One of the largest COVID-19 vaccine trials currently underway will have over 500 volunteers actively testing its solution by the middle of next month. Researchers at the University of Oxford have already secured that number of participants, including a representative sample of people between the ages of 18 to 55, for a large-scale randomized clinical early and mid-stage trial of its potential vaccine, which uses a harmless, modified virus to trigger an immune response that is also effective against the novel coronavirus.
The trial will divide a total of 510 participant sent five groups, with one group receiving a follow-up, booster shot of the vaccine after the original does. The technology behind the vaccine has already been used in developing about 10 different other treatments, but will require an approach that includes setting up different test groups in different countries to ensure representative results, since infection rates are varying greatly place to place with prevention measures in place, study lead Sarah Gilbert told Bloomberg.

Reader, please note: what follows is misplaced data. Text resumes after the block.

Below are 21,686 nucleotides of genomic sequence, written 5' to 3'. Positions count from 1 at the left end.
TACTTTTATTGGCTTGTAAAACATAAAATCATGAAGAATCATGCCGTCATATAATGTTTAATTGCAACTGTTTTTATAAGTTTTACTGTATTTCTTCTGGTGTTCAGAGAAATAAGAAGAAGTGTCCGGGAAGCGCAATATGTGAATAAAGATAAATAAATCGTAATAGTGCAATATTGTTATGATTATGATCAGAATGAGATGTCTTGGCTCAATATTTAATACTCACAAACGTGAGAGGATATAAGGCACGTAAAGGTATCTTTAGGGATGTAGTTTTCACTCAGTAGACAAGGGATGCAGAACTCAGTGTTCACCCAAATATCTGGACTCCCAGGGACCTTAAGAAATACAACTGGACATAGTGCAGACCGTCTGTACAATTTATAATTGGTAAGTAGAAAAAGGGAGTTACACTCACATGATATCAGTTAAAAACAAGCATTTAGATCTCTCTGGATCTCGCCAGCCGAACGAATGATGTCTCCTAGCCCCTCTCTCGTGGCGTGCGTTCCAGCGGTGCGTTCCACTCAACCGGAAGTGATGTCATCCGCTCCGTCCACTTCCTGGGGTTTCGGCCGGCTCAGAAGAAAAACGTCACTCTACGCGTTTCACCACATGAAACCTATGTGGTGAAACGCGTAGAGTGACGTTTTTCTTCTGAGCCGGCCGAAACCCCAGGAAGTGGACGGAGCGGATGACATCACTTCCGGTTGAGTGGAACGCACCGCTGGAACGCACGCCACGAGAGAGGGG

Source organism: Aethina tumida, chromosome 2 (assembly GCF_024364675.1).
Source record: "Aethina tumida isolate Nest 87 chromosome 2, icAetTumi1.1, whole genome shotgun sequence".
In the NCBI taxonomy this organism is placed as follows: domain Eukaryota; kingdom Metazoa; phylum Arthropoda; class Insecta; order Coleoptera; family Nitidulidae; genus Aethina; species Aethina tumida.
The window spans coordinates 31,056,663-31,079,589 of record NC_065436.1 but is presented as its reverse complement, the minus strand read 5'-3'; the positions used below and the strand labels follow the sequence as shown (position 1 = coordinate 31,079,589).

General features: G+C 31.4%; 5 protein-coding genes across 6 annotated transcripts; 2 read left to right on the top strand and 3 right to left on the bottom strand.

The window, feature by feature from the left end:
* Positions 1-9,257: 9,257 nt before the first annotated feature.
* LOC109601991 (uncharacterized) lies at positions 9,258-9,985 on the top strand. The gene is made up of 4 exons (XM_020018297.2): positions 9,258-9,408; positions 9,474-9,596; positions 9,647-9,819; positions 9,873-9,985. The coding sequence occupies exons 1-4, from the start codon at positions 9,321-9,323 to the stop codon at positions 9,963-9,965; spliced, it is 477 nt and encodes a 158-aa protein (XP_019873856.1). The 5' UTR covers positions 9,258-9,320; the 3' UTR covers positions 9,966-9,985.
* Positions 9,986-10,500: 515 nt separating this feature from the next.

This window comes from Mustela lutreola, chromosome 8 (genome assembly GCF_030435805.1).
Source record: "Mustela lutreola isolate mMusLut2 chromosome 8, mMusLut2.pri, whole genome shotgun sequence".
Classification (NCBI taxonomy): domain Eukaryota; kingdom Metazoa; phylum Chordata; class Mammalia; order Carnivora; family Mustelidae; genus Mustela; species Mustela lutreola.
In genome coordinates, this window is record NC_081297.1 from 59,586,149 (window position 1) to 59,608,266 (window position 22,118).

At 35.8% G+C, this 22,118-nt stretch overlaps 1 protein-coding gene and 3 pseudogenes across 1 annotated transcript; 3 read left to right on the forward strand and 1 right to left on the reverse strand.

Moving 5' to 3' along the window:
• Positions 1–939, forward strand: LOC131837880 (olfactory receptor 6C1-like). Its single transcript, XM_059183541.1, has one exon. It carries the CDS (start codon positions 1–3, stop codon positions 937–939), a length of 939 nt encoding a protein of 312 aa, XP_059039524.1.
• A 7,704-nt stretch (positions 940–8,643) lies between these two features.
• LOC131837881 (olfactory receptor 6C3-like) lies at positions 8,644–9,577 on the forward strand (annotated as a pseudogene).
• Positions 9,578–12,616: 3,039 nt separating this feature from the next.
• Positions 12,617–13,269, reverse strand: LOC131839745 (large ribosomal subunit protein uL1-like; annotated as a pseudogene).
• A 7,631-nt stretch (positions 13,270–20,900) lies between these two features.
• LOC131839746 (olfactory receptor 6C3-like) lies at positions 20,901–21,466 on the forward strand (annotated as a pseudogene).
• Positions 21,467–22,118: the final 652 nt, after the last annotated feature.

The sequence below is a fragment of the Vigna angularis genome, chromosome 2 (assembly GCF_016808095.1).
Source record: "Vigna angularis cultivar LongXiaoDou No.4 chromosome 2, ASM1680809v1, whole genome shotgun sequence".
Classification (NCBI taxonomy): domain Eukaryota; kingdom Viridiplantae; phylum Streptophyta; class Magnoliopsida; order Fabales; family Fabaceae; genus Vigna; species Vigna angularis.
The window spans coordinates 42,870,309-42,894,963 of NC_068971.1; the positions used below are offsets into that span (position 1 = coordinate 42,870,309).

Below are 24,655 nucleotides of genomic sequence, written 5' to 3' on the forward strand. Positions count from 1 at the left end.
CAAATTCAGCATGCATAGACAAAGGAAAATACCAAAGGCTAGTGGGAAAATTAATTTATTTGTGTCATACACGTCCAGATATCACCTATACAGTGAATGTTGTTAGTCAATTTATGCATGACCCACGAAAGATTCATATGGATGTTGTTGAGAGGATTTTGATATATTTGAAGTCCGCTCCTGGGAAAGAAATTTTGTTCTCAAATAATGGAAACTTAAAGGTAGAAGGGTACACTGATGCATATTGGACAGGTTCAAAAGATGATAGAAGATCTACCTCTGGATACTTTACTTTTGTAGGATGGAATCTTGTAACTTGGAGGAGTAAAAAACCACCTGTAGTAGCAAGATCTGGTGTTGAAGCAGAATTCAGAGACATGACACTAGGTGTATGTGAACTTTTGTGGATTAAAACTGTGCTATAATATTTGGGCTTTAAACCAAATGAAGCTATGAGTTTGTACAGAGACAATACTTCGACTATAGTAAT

The team behind the vaccine is also still seeking additional funding to help scale manufacturing, since it aims to begin producing it in volume following the six month period this human trial phase will span. The goal is to have mass production up and running by this fall, under the assumption that the trial proves the potential vaccine effective, with a final stage trial of 5,000 people and the potential to begin providing some doses for use by frontline healthcare workers by as early as September.
The Oxford trial is one of just a handful that have progressed to the human testing phase, but more are coming online all the time. Existing clinical human trials from Moderna and Inovio are underway in the U.S., and those have also expressed the potential for earlier access for emergency use prior to broad rollout following the initial clinical results.
Even if there is some availability by fall of some of these vaccine candidates (and that assumes they even prove effective), that doesn’t mean they’ll be broadly available: That will still require further testing, and scaling manufacturing, as well as working out distribution and administration – all processes that will add months of work. Already, however, the unprecedented nature of the COVID-19 pandemic has resulted in new efficiencies in the development process, and more could follow in these extraordinary times.